Aircraft observations of NH3 from industrial and agricultural sources
11th January 2023 (1500 CET)
Lara Noppen (Université libre de Bruxelles, ULB)
Anthropogenic atmospheric emissions of the reactive nitrogen components nitrogen dioxide (NO2) and ammonia (NH3) have majorly altered the global nitrogen cycle in the past 100 years, with devastating consequences to biodiversity, soil, water, and air quality. Thanks to effective legislation, NO2 emissions are declining worldwide. Unfortunately, this is not the case for NH3 whose concentrations are on the rise in Europe and most other parts of the developed world, underlining the need for stricter legislation supported by effective monitoring means.
Both species are currently actively monitored with several satellite sounders, which provide daily global measurements. However, the spatial resolution of current sounders is inadequate for resolving the highly heterogonous spatial distributions of these species. This is particularly the case for point source emitters, for which satellites are currently only able to quantify the largest and most isolated ones. To fill the important gap in the monitoring landscape, a satellite called Nitrosat has been proposed in answer to ESA’s Earth Explorer call. The satellite, which is in Phase 0 studies, would allow making simultaneous measurements of NO2 and NH3 at a spatial resolution of 500 meter or below. In support to the Nitrosat proposal, ESA is funding the Nitrocam project (Nitrogen cycle airborne measurements), with at its core almost 30 airborne campaigns in Europe. Each campaign surveyed a gapless area of at least 20 by 10 km at high spatial resolution, and each time spectroscopic measurements were performed in the visible and infrared spectral domain.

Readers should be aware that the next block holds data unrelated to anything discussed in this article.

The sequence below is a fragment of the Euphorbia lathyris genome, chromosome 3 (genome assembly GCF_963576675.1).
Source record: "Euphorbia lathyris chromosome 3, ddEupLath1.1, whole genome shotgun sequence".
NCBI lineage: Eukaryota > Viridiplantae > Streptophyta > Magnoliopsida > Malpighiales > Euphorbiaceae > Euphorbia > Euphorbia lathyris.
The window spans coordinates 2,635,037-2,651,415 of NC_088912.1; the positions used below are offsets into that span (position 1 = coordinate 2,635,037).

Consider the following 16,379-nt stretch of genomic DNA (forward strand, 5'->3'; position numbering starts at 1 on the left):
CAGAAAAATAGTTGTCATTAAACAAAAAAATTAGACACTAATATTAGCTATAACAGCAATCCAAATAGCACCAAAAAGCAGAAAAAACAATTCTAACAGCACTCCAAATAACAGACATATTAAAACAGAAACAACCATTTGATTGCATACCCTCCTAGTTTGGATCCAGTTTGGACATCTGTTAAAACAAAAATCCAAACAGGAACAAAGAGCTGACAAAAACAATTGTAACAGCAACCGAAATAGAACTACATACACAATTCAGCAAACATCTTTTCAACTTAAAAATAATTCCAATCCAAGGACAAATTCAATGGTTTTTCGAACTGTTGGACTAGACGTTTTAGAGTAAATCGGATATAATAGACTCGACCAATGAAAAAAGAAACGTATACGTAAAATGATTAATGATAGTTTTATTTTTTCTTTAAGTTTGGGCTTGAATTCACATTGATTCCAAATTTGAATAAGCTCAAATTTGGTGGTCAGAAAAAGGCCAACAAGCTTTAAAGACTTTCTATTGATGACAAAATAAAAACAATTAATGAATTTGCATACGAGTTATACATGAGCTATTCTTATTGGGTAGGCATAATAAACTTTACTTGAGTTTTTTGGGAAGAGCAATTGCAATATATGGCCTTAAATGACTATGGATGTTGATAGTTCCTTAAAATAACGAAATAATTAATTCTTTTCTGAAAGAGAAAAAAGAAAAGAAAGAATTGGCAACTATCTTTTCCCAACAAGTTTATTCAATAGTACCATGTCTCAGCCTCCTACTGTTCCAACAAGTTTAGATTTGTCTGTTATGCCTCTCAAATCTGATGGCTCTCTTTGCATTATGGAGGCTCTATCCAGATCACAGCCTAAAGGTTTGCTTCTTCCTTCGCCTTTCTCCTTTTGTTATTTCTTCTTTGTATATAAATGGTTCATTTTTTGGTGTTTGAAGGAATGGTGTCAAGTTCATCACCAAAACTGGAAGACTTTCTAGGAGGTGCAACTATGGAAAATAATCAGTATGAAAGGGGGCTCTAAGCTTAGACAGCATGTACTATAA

Here we present the results of the 2020, 2021 campaigns performed in the surroundings of Berlin, Germany, with a focus on the flights that surveyed industrial point sources of NH3. In particular, we present the measurements performed over an industrial fertilizer production plant and a plant producing soda ash. In addition to these observations of industrial emissions of NH3, we present the results of the 2022 campaigns performed in the Po Valley, Italy, which is the largest hotspot of NH3 in Europe because of its agricultural activities. Several observations of agricultural sources are shown, including emissions from a fertilizer release experiment in collaboration with a farmer and a night flight.